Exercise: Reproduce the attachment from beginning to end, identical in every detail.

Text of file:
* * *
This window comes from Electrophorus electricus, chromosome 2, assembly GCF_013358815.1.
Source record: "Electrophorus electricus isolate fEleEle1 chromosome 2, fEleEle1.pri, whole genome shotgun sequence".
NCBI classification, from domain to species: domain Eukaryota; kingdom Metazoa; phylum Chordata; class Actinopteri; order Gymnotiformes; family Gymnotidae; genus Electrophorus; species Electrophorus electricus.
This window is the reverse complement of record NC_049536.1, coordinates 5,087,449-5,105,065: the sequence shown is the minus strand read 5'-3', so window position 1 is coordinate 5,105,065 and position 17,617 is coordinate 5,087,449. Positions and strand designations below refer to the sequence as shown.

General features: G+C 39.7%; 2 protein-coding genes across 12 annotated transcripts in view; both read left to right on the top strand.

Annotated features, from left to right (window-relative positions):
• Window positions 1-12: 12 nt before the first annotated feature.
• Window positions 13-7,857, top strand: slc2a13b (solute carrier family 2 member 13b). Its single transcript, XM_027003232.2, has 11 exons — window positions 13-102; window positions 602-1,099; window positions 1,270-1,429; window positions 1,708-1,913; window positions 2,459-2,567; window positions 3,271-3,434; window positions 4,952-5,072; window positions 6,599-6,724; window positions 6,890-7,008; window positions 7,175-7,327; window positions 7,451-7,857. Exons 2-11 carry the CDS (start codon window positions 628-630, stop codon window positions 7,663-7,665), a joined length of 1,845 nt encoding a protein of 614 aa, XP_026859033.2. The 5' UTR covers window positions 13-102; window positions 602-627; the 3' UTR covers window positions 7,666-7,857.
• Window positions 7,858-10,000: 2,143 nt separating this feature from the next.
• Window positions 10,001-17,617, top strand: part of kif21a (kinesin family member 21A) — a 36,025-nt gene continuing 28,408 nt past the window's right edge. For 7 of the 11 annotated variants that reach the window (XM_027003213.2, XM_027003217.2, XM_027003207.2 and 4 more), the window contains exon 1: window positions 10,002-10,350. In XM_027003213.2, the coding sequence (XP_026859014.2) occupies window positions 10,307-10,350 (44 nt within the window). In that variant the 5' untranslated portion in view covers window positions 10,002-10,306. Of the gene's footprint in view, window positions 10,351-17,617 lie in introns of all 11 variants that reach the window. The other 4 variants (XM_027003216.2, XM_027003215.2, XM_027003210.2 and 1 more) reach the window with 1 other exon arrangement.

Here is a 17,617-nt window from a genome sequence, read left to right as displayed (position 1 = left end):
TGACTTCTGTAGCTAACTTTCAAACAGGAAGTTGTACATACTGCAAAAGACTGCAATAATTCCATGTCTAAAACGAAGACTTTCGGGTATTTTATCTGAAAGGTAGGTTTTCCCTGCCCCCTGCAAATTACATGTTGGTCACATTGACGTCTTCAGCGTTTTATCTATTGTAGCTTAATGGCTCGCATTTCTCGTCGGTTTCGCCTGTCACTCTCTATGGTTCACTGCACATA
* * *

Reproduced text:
This window comes from Electrophorus electricus, chromosome 2, assembly GCF_013358815.1.
Source record: "Electrophorus electricus isolate fEleEle1 chromosome 2, fEleEle1.pri, whole genome shotgun sequence".
NCBI classification, from domain to species: domain Eukaryota; kingdom Metazoa; phylum Chordata; class Actinopteri; order Gymnotiformes; family Gymnotidae; genus Electrophorus; species Electrophorus electricus.
This window is the reverse complement of record NC_049536.1, coordinates 5,087,449-5,105,065: the sequence shown is the minus strand read 5'-3', so window position 1 is coordinate 5,105,065 and position 17,617 is coordinate 5,087,449. Positions and strand designations below refer to the sequence as shown.

General features: G+C 39.7%; 2 protein-coding genes across 12 annotated transcripts in view; both read left to right on the top strand.

Annotated features, from left to right (window-relative positions):
• Window positions 1-12: 12 nt before the first annotated feature.
• Window positions 13-7,857, top strand: slc2a13b (solute carrier family 2 member 13b). Its single transcript, XM_027003232.2, has 11 exons — window positions 13-102; window positions 602-1,099; window positions 1,270-1,429; window positions 1,708-1,913; window positions 2,459-2,567; window positions 3,271-3,434; window positions 4,952-5,072; window positions 6,599-6,724; window positions 6,890-7,008; window positions 7,175-7,327; window positions 7,451-7,857. Exons 2-11 carry the CDS (start codon window positions 628-630, stop codon window positions 7,663-7,665), a joined length of 1,845 nt encoding a protein of 614 aa, XP_026859033.2. The 5' UTR covers window positions 13-102; window positions 602-627; the 3' UTR covers window positions 7,666-7,857.
• Window positions 7,858-10,000: 2,143 nt separating this feature from the next.
• Window positions 10,001-17,617, top strand: part of kif21a (kinesin family member 21A) — a 36,025-nt gene continuing 28,408 nt past the window's right edge. For 7 of the 11 annotated variants that reach the window (XM_027003213.2, XM_027003217.2, XM_027003207.2 and 4 more), the window contains exon 1: window positions 10,002-10,350. In XM_027003213.2, the coding sequence (XP_026859014.2) occupies window positions 10,307-10,350 (44 nt within the window). In that variant the 5' untranslated portion in view covers window positions 10,002-10,306. Of the gene's footprint in view, window positions 10,351-17,617 lie in introns of all 11 variants that reach the window. The other 4 variants (XM_027003216.2, XM_027003215.2, XM_027003210.2 and 1 more) reach the window with 1 other exon arrangement.

Here is a 17,617-nt window from a genome sequence, read left to right as displayed (position 1 = left end):
TGACTTCTGTAGCTAACTTTCAAACAGGAAGTTGTACATACTGCAAAAGACTGCAATAATTCCATGTCTAAAACGAAGACTTTCGGGTATTTTATCTGAAAGGTAGGTTTTCCCTGCCCCCTGCAAATTACATGTTGGTCACATTGACGTCTTCAGCGTTTTATCTATTGTAGCTTAATGGCTCGCATTTCTCGTCGGTTTCGCCTGTCACTCTCTATGGTTCACTGCACATA